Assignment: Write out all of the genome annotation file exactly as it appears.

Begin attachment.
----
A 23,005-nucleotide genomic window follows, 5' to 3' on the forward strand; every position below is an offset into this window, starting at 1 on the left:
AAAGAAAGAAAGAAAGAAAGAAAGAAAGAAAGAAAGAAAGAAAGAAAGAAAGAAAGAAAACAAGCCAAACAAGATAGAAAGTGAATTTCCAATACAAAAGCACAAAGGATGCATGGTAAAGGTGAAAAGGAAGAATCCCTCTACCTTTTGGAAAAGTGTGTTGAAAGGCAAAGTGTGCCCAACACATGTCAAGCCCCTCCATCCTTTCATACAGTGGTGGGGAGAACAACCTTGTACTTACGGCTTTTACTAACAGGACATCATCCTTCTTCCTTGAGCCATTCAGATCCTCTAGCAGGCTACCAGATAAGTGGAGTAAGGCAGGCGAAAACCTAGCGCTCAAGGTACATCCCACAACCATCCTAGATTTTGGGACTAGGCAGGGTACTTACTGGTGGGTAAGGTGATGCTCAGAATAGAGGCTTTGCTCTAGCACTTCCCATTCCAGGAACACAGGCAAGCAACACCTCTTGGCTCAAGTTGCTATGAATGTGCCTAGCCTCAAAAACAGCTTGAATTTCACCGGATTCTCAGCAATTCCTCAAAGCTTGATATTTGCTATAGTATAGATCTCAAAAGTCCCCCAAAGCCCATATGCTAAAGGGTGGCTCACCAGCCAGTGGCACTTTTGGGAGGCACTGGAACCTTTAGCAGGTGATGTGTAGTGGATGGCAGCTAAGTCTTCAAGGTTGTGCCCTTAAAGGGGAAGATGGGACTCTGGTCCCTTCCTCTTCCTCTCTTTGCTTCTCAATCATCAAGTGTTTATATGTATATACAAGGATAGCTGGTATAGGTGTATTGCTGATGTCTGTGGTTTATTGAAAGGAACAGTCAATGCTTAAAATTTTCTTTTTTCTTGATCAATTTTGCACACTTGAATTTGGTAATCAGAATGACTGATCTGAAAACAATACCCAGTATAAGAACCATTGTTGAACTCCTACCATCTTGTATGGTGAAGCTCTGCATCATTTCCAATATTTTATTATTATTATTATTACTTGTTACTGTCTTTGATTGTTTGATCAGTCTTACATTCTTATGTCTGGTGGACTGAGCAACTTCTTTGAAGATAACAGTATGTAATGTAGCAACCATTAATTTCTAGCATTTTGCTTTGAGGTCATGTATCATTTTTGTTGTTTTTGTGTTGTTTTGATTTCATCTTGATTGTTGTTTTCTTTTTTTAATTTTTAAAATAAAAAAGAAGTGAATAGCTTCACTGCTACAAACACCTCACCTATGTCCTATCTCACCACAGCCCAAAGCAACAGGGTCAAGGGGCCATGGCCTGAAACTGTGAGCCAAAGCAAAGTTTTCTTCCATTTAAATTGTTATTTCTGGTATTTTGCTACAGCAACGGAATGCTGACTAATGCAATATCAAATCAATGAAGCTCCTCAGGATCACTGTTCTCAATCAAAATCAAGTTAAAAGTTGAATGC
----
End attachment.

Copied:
A 23,005-nucleotide genomic window follows, 5' to 3' on the forward strand; every position below is an offset into this window, starting at 1 on the left:
AAAGAAAGAAAGAAAGAAAGAAAGAAAGAAAGAAAGAAAGAAAGAAAGAAAGAAAGAAAACAAGCCAAACAAGATAGAAAGTGAATTTCCAATACAAAAGCACAAAGGATGCATGGTAAAGGTGAAAAGGAAGAATCCCTCTACCTTTTGGAAAAGTGTGTTGAAAGGCAAAGTGTGCCCAACACATGTCAAGCCCCTCCATCCTTTCATACAGTGGTGGGGAGAACAACCTTGTACTTACGGCTTTTACTAACAGGACATCATCCTTCTTCCTTGAGCCATTCAGATCCTCTAGCAGGCTACCAGATAAGTGGAGTAAGGCAGGCGAAAACCTAGCGCTCAAGGTACATCCCACAACCATCCTAGATTTTGGGACTAGGCAGGGTACTTACTGGTGGGTAAGGTGATGCTCAGAATAGAGGCTTTGCTCTAGCACTTCCCATTCCAGGAACACAGGCAAGCAACACCTCTTGGCTCAAGTTGCTATGAATGTGCCTAGCCTCAAAAACAGCTTGAATTTCACCGGATTCTCAGCAATTCCTCAAAGCTTGATATTTGCTATAGTATAGATCTCAAAAGTCCCCCAAAGCCCATATGCTAAAGGGTGGCTCACCAGCCAGTGGCACTTTTGGGAGGCACTGGAACCTTTAGCAGGTGATGTGTAGTGGATGGCAGCTAAGTCTTCAAGGTTGTGCCCTTAAAGGGGAAGATGGGACTCTGGTCCCTTCCTCTTCCTCTCTTTGCTTCTCAATCATCAAGTGTTTATATGTATATACAAGGATAGCTGGTATAGGTGTATTGCTGATGTCTGTGGTTTATTGAAAGGAACAGTCAATGCTTAAAATTTTCTTTTTTCTTGATCAATTTTGCACACTTGAATTTGGTAATCAGAATGACTGATCTGAAAACAATACCCAGTATAAGAACCATTGTTGAACTCCTACCATCTTGTATGGTGAAGCTCTGCATCATTTCCAATATTTTATTATTATTATTATTACTTGTTACTGTCTTTGATTGTTTGATCAGTCTTACATTCTTATGTCTGGTGGACTGAGCAACTTCTTTGAAGATAACAGTATGTAATGTAGCAACCATTAATTTCTAGCATTTTGCTTTGAGGTCATGTATCATTTTTGTTGTTTTTGTGTTGTTTTGATTTCATCTTGATTGTTGTTTTCTTTTTTTAATTTTTAAAATAAAAAAGAAGTGAATAGCTTCACTGCTACAAACACCTCACCTATGTCCTATCTCACCACAGCCCAAAGCAACAGGGTCAAGGGGCCATGGCCTGAAACTGTGAGCCAAAGCAAAGTTTTCTTCCATTTAAATTGTTATTTCTGGTATTTTGCTACAGCAACGGAATGCTGACTAATGCAATATCAAATCAATGAAGCTCCTCAGGATCACTGTTCTCAATCAAAATCAAGTTAAAAGTTGAATGC